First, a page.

Audio Spotlight & Author Interview: Murder At St. Margaret + Excerpt

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Title: Murder At St. Margaret

Author: Lynn Morrison

Narrator: Pearl Hewitt

Length: 8 hours 16 minutes

Series: Oxford Key Mysteries, Book 1

Released: Sep. 27, 2021

Publisher: Marketing Chair Press

Genre: Cozy Mystery

“Grief can change us… rewire our brains and shift the way we look at the world…”

A dead chef. A ruined gala. And the ghosts didn’t see a thing.
As Oxford’s new Head of Ceremonies, Natalie Payne’s first task is to organize St Margaret’s autumn gala. However, her plans are dashed when she finds their famed chef dead in the kitchen.
And then a centuries-old cat informs Nat she has her own magical legacy…and responsibilities. A murder in the halls is a sure sign that something has gone wrong with Oxford’s magical protections.
Now Nat has to solve the murder, find a new chef for the gala, and figure out why Oxford’s magical defenses are down. With the help of Oxford’s magical Eternals and some new friends, Nat has a chance.
But can she do it before St Margaret loses its connection to the magic of Oxford?
If you like cozy mysteries where ghosts walk the halls, paintings come to life, creatures play, and magic seems within reach, the Oxford Key Mysteries are sure to delight.

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Q&A with Author Lynn Morrison
  • Was a possible audiobook recording something you were conscious of while writing?
    • I wish! Murder at St Margaret was the first cozy mystery I wrote, and at the time, my only thought was about writing a story which would hold together. I could not have imagined how many copies of the book would sell, or even begin to dream of making an audiobook. It wasn’t until the fourth book in the series came out, and I started to see a steady income, that I began to think about making audio versions.
    • Now that I am farther along in my career, I do keep the idea of audio in the back of my mind as I write. I try to cut down on the dialogue tags and introduce more motion and movements instead. But, I think some of that comes along as part of your natural progression as you get better over time.
  • How did you select your narrator?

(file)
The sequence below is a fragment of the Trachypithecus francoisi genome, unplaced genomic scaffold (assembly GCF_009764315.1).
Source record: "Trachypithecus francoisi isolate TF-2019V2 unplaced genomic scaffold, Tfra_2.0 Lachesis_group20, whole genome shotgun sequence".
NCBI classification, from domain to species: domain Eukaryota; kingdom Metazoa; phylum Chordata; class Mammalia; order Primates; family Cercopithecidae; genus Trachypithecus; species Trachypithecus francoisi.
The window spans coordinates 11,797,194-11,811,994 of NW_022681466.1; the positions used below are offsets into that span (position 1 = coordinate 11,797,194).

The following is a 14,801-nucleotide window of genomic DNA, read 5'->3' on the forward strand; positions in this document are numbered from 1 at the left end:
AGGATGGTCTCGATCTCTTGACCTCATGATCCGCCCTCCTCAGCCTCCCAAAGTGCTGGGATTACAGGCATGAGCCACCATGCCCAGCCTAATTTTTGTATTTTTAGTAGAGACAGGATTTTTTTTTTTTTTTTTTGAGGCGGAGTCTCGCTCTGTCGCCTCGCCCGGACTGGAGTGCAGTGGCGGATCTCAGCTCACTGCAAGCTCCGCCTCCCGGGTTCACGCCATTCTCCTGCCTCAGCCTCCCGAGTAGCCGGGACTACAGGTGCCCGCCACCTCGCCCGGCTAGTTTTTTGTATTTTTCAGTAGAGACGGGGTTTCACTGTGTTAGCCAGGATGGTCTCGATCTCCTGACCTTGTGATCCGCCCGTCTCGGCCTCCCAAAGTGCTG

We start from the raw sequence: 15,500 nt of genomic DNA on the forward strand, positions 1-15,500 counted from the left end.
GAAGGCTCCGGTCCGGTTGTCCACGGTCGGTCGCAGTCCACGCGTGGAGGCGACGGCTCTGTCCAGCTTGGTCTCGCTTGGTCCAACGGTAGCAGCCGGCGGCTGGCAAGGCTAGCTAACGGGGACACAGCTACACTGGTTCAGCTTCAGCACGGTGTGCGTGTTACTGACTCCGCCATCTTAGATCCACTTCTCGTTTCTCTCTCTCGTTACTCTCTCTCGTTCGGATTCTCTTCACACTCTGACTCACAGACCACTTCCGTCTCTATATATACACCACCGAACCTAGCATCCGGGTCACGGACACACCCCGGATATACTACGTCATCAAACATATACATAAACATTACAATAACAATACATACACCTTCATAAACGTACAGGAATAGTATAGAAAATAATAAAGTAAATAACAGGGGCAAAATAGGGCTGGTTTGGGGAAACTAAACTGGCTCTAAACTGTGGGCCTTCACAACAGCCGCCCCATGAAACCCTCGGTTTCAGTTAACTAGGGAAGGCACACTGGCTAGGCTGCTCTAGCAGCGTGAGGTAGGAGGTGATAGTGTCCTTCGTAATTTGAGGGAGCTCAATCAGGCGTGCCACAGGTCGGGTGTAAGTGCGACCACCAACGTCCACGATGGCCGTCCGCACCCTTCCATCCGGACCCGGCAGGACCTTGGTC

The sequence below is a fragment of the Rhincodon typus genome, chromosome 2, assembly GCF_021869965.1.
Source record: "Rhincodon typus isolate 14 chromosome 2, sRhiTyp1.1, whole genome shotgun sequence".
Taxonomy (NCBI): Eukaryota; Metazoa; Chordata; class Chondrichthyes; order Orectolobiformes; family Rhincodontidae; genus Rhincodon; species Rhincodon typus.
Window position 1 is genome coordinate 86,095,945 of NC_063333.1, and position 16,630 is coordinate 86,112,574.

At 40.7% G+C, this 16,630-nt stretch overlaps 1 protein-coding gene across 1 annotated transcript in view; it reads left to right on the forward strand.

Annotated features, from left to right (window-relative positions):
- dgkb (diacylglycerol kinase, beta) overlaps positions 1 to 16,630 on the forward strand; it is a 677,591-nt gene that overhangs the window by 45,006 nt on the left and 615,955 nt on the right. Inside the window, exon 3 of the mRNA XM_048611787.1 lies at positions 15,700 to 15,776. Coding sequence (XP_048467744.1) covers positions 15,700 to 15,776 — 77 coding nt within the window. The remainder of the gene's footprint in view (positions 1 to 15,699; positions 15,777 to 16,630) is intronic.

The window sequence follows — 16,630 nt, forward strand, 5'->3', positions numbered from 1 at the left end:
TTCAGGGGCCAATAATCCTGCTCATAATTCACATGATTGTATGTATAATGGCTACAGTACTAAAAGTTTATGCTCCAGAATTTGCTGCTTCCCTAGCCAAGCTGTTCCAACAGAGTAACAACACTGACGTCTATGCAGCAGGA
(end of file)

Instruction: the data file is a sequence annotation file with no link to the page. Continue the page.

• I didn’t start thinking about producing an audio version of Murder at St Margaret until a year after it was released. By then, I had good information on what other books my readers liked. I looked up those titles on Audible and checked which narrators the authors had chosen. Pearl Hewitt’s name came up again and again. She has an incredible ability to effortlessly switch character voices as she reads, and really brings the story to life in a way only audio can. It was no surprise that listeners love her. I contacted her out of the blue via her website, and lo and behold, she said yes!
  • How closely did you work with your narrator before and during the recording process? Did you give them any pronunciation tips or special insight into the characters?
    • I put together character bios for each of the main characters, and prepared a 15 minute test script pulling out different excerpts from the book. I specifically chose scenes which were dialogue-heavy so I could hear how she would differentiate between the characters. There were a few smaller characters which I didn’t include in my advance preparation. After reading the book, Pearl came up with suggestions for how their voices should sound – and I have to say that she did a brilliant job of it. She recorded the 15 minute sample and I circulated it to a few fans for feedback. Pearl took on board all their comments and then took care of everything from there. I didn’t have to do anything else until the book was ready to approve in Audible.
  • Were there any real life inspirations behind your writing?
    • I pulled from both my own experiences of living in Oxford and being a professor’s wife, along with doing a ton of background research into the colleges themselves when writing this series. Oxford is such a unique city, and the university is full of quirks and traditions which are fascinating to outsiders. I wanted to bring my readers behind the closed doors of the colleges and let them see what life is really like. I haven’t seen any ghosts in Oxford, nor have any of the paintings come to life as I’ve walked past, but my imagination was more than happy to fill in the blanks when it came to dreaming up the magical elements.
  • How do you manage to avoid burn-out? What do you do to maintain your enthusiasm for writing?
    • Writers talk a lot about the importance of refilling your creative well, and I fully agree with that sentiment. I read a LOT of books each year – 150 or more on average. I need to lose myself in someone else’s story to remember why I write.
    • I also spend a long time thinking about a book idea before I sit down to start a project. I flesh it out in my mind until I am super excited to see the story come to life. I am usually thinking one or two books ahead of whatever project I’m currently doing. This helps me keep up my writing pace – each finish line marks the start of something I’m excited to tackle.